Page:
Publisher: The person or organisation that is responsible for producing the publication — it is normally NOT the printer.
Address: Please supply a postal address, and a street address if separate.
Contact name: This is the person who will be responsible for receiving notification of the ISBN/s. If you are applying for a block, it is the person who will be responsible for the allocation of ISBNs to publications and for notifying the ISBN Agency of these allocations.
Title details:To be completed by those publishers who require a single ISBN. As some details may change between issuing the ISBN and publication, amendments can be made at any time after the ISBN is issued.
Subtitle (if any): a secondary title that appears after the title and usually is of an explanatory nature. In the following example, the subtitle is after the colon.
Olympic Fever: A Study of the Australian Mood in the Year 2000.
Contributors: We can only list up to two of each type (e.g., authors, illustrators); if there are more than two of each type (e.g., 3 authors), one will be listed along with the term ‘Others’. Editors should only be listed if they are mentioned on the imprint page; for example, in an anthology.
Multi-volume works/editions: see Frequently Asked Questions
Number of pages: The number of actually numbered pages; eg, a book has 83 bound pages, with an introduction paginated in roman numerals, and only 60 numbered pages from 1 to 60. The number of pages in this case is 60.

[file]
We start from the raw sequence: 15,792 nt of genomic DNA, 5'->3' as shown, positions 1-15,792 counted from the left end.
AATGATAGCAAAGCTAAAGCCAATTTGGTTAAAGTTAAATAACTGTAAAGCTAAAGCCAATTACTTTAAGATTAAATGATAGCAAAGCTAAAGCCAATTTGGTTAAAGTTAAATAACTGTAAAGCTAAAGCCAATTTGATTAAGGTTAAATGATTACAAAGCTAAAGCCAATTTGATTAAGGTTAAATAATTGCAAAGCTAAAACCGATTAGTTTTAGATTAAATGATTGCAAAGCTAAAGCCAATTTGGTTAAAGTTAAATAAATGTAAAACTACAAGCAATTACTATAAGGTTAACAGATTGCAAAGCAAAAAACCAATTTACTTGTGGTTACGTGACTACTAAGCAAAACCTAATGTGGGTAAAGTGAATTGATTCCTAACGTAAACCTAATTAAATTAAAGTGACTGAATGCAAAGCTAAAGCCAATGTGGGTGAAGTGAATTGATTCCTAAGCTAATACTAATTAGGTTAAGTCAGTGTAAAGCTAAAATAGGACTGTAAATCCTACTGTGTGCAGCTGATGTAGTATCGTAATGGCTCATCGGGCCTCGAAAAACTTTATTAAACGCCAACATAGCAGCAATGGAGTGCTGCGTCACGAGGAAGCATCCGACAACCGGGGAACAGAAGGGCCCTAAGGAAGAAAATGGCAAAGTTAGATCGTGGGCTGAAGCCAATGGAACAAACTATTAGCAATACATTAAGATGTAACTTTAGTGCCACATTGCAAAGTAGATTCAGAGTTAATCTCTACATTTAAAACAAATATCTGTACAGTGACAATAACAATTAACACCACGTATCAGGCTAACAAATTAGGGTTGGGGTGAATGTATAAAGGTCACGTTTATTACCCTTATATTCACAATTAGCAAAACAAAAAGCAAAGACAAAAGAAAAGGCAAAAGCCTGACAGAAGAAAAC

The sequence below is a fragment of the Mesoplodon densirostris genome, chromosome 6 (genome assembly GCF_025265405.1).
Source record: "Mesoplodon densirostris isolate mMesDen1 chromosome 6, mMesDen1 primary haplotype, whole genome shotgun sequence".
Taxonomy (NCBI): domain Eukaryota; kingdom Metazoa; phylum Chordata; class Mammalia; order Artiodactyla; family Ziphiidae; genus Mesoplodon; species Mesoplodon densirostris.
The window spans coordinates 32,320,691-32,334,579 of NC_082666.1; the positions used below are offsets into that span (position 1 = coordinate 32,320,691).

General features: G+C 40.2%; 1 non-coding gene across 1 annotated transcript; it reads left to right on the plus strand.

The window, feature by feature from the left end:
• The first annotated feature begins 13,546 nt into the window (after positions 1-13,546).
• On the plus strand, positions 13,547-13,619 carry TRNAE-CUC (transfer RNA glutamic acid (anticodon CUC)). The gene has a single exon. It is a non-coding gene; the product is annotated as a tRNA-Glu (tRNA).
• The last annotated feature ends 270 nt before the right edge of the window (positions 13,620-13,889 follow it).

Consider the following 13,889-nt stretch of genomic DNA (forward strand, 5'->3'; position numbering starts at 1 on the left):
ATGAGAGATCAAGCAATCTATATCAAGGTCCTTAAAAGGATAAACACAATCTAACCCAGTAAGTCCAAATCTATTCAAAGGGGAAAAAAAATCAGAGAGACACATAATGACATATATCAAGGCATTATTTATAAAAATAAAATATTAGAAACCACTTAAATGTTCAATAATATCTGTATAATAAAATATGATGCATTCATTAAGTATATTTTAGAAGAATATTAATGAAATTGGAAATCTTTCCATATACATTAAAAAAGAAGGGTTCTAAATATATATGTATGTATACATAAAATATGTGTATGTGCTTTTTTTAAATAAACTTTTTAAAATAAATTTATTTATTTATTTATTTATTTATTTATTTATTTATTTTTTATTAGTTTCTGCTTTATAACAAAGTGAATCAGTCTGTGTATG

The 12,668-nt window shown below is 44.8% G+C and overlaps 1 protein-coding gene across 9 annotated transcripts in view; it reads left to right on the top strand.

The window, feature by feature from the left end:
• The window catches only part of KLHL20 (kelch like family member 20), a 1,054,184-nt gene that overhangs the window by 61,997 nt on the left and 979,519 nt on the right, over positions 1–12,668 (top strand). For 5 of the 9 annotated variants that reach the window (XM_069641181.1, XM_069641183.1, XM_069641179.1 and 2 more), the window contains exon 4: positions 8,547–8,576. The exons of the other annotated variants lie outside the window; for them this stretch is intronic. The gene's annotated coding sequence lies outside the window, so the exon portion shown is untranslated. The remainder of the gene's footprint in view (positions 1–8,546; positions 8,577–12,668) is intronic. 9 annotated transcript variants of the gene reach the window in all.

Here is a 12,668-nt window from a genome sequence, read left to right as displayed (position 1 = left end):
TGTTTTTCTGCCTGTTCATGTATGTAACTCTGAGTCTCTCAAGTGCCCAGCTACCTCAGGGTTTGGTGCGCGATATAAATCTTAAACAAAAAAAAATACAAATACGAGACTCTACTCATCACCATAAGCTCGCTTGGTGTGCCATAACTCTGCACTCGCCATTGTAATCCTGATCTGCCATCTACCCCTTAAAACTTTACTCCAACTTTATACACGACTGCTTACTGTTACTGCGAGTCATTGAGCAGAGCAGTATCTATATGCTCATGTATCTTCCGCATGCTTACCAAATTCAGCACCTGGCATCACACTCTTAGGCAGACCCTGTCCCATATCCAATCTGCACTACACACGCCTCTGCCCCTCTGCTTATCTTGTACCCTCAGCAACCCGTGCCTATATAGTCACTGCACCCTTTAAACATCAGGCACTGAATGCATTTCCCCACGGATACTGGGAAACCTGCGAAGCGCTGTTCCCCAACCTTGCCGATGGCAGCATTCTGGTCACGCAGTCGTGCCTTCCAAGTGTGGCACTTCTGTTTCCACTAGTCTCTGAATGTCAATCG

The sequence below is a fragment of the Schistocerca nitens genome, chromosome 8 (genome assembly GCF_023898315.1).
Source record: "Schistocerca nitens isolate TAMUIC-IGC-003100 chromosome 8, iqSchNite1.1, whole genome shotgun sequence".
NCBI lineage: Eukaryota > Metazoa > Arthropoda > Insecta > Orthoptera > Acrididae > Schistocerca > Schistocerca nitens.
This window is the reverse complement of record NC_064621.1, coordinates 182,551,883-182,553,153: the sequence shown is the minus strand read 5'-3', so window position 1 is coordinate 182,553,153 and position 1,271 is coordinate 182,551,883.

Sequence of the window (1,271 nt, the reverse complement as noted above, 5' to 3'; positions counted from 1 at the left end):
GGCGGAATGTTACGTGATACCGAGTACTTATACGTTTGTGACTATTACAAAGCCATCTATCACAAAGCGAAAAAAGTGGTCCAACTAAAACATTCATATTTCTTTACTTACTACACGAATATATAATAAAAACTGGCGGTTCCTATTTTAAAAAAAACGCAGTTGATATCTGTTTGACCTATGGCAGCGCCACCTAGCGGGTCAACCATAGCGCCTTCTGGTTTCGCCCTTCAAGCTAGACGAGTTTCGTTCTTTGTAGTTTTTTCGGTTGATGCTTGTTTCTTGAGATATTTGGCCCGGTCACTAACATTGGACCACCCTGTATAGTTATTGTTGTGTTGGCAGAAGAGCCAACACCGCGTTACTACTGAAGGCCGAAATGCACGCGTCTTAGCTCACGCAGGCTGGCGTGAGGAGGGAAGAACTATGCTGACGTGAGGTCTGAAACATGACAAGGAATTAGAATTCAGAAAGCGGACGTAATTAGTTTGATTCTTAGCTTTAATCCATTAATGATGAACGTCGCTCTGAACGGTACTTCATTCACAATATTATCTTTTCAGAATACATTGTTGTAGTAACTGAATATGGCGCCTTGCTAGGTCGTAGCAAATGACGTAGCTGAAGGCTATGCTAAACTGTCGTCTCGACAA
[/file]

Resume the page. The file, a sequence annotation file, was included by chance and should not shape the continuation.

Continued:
Illustrations: does not include the cover.
Price: recommended retail price, including GST
Envisaged date of publication: an estimated time (month & year) for when the publication will be made available.
Changed arrangements for CiP (Cataloguing in Publication) entries
Self-publishers should also be aware that the arrangements for a Cataloguing in Publication entry (the other more or less essential identifying element that should appear on the Copyright page of a book) changed recently. Applications are now processed instantly, eliminating the old ten day timeframe. A cataloguing statement has replaced CiP entries for publishers to print in the their books. You can read more about the changes and benefits at http://www.nla.gov.au/content/changes-to-the-cip-service.
Thorpe-Bowker, a division of R R Bowker LLC, is Australia ’s leading bibliographic information provider for book professionals. Founded in Australia as D W Thorpe in 1921 and becoming part of the international Bowker business in 2001. Thorpe-Bowker collects, aggregates and publishes information about the Australian and international book industries in a range of formats, including online and in print.
Thorpe-Bowker’s core product range includes the Global Books In Print bibliographic database, Australian Books In Print, Bookseller+Publisher magazine and its supplements, the Weekly Book Newsletter, Syndetic Solutions and the recently acquired Australian Library News.
Thorpe-Bowker has been successfully operating the ISBN Agency in Australia since 1997.